VICTOR VALLEY UNION HIGH SCHOOL DISTRICT, Petitioner,
THE SUPERIOR COURT OF SAN BERNARDINO COUNTY, Respondent;
JOHN DOE, Real Party in Interest.
(2022) 86 Cal. App. 5th 940.
Filed December 22, 2022.
Appeal from the Super.Ct.No. CIVDS1908673.
ORIGINAL PROCEEDINGS; petition for extraordinary writ. Wilfred J. Schneider, Jr., Judge. Granted.
Cummings, McClorey, Davis, Acho & Associates and Ryan D. Miller for Petitioner.
No appearance for Respondent.
Carrillo Law Firm, Luis A. Carrillo, Michael S. Carrillo, J. Miguel Flores; The Senators (Ret.) Firm, Ronald T. Labriola; Esner, Chang & Boyer, Holly N. Boyer, Shea S. Murphy and Kathleen J. Becket for Real Party in Interest.
CERTIFIED FOR PUBLICATION
John MM. Doe, by and through his guardian ad litem, C.M. (Doe’s mother), and B.S. (Doe’s father) (collectively real parties in interest), sued petitioner Victor Valley Union High School District (the district) for negligence and other causes of action arising from an alleged sexual assault on Doe while he was a high school student. During discovery, real parties in interest learned video that captured some of the events surrounding the alleged sexual assault had been erased.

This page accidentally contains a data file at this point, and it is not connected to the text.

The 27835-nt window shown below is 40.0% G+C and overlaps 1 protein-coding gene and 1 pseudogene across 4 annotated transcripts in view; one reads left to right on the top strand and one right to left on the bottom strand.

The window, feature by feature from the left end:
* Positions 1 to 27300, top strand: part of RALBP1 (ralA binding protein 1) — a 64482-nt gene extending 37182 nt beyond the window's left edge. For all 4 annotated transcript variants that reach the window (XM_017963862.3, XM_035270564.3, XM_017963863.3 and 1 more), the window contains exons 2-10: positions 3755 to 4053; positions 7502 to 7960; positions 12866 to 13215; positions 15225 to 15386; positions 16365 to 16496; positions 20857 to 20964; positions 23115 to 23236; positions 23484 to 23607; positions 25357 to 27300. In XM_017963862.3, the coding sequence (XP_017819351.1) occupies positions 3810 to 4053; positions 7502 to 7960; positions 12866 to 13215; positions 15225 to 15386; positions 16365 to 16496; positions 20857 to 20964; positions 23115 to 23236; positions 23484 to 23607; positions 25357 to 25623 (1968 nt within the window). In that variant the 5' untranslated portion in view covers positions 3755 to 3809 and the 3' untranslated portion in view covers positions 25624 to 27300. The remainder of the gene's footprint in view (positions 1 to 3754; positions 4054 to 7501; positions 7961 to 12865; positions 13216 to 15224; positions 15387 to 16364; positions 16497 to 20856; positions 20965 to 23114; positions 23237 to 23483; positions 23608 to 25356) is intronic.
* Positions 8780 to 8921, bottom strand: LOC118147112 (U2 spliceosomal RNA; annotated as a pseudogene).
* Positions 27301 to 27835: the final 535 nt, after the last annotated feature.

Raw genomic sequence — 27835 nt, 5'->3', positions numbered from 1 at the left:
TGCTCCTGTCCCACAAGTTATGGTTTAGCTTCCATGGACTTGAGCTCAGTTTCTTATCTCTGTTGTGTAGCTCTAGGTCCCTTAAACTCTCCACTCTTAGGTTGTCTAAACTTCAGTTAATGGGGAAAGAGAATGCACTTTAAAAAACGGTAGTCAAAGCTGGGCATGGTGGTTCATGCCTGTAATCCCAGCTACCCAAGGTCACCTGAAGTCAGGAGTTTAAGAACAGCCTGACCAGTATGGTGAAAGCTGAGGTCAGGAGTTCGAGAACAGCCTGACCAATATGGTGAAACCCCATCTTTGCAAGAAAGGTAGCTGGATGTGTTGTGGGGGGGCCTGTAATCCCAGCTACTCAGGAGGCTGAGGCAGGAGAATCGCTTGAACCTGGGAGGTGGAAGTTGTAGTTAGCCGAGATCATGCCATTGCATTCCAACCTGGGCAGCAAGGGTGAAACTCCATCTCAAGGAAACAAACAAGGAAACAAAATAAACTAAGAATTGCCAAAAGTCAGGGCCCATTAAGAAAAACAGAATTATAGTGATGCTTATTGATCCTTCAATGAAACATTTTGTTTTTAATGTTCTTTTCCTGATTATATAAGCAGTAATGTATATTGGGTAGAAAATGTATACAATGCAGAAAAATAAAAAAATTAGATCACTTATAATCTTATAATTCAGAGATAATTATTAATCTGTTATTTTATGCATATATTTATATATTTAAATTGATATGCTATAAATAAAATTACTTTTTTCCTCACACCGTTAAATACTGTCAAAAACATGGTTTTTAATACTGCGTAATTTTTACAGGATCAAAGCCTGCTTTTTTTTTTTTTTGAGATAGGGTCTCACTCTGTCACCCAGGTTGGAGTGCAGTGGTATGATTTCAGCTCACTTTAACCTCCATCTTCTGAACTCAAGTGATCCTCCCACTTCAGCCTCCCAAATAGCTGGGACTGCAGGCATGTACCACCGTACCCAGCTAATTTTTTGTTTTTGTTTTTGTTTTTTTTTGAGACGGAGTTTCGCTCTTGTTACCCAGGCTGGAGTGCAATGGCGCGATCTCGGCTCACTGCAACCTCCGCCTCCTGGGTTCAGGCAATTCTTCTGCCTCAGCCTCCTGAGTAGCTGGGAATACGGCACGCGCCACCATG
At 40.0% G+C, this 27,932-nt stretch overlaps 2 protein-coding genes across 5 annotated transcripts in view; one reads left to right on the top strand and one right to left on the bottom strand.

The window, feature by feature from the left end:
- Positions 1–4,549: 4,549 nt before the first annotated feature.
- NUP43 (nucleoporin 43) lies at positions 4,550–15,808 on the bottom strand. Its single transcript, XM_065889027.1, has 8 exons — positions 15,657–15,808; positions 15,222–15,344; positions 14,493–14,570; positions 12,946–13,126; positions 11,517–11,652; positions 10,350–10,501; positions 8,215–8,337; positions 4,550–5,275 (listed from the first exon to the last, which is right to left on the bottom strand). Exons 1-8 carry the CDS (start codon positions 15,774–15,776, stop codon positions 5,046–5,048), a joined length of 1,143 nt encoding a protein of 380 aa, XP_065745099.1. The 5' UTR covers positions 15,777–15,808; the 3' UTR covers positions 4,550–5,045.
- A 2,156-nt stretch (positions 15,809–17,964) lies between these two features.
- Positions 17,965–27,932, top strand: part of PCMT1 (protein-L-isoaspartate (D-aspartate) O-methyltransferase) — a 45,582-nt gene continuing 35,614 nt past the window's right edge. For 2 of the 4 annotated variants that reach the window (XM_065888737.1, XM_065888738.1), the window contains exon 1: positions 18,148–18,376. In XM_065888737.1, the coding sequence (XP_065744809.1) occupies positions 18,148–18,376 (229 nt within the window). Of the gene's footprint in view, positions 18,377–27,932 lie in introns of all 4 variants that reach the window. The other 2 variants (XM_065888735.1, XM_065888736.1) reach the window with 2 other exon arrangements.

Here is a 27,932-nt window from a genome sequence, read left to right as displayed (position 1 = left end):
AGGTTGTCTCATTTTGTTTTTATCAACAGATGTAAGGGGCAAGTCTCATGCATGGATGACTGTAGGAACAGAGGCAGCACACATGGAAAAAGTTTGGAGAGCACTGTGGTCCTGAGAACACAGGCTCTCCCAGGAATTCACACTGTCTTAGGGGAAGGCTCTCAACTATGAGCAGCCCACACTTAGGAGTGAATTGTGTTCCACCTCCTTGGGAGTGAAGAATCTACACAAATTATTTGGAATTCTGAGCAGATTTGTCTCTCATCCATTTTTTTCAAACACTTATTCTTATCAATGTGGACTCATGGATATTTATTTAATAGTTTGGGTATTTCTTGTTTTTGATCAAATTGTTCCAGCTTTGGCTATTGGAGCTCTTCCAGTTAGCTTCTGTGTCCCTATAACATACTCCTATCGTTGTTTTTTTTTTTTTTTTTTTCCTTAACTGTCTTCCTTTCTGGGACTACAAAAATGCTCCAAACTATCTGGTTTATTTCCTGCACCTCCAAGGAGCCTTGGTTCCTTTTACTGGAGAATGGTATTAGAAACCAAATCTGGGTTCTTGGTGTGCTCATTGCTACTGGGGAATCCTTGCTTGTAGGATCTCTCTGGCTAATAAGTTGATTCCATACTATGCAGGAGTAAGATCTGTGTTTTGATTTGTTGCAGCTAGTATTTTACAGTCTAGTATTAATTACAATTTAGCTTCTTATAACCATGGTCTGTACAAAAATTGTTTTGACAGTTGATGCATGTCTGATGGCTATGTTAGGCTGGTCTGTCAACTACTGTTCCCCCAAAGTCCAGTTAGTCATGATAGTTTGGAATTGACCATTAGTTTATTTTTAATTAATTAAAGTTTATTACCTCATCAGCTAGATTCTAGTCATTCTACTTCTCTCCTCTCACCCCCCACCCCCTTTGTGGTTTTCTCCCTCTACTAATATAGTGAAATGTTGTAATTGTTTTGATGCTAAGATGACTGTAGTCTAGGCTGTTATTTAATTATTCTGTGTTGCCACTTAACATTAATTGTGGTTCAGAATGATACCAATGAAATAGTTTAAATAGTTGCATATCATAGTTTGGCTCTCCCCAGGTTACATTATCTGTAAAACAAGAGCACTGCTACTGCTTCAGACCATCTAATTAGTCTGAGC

Real parties in interest moved the superior court for terminating sanctions or, in the alternative, evidentiary and issue sanctions against the district under Code of Civil Procedure section 2023.030. The trial court concluded the erasure of the video was the result of negligence, and not intentional wrongdoing, and denied the request for terminating sanctions. However, the court granted the request for evidentiary, issue, and monetary sanctions because it concluded that, even before the lawsuit was filed, the district should have reasonably anticipated the alleged sexual assault would result in litigation and, therefore, the district was under a duty to preserve all relevant evidence including the video.
In this original proceeding, the district argues the trial court applied the wrong legal standard when it ruled the district had the duty to preserve the video before it was erased and, therefore, that the district was not shielded from sanctions by the safe-harbor provision of section 2023.030, subdivision (f) (hereafter § 2023.030(f)). We stayed the proceedings in the trial court and subsequently issued an order to show cause. After considering real parties in interest’s opposition to the petition and the district’s reply, we now grant the petition and direct the trial court to vacate its sanctions order and reconsider its ruling.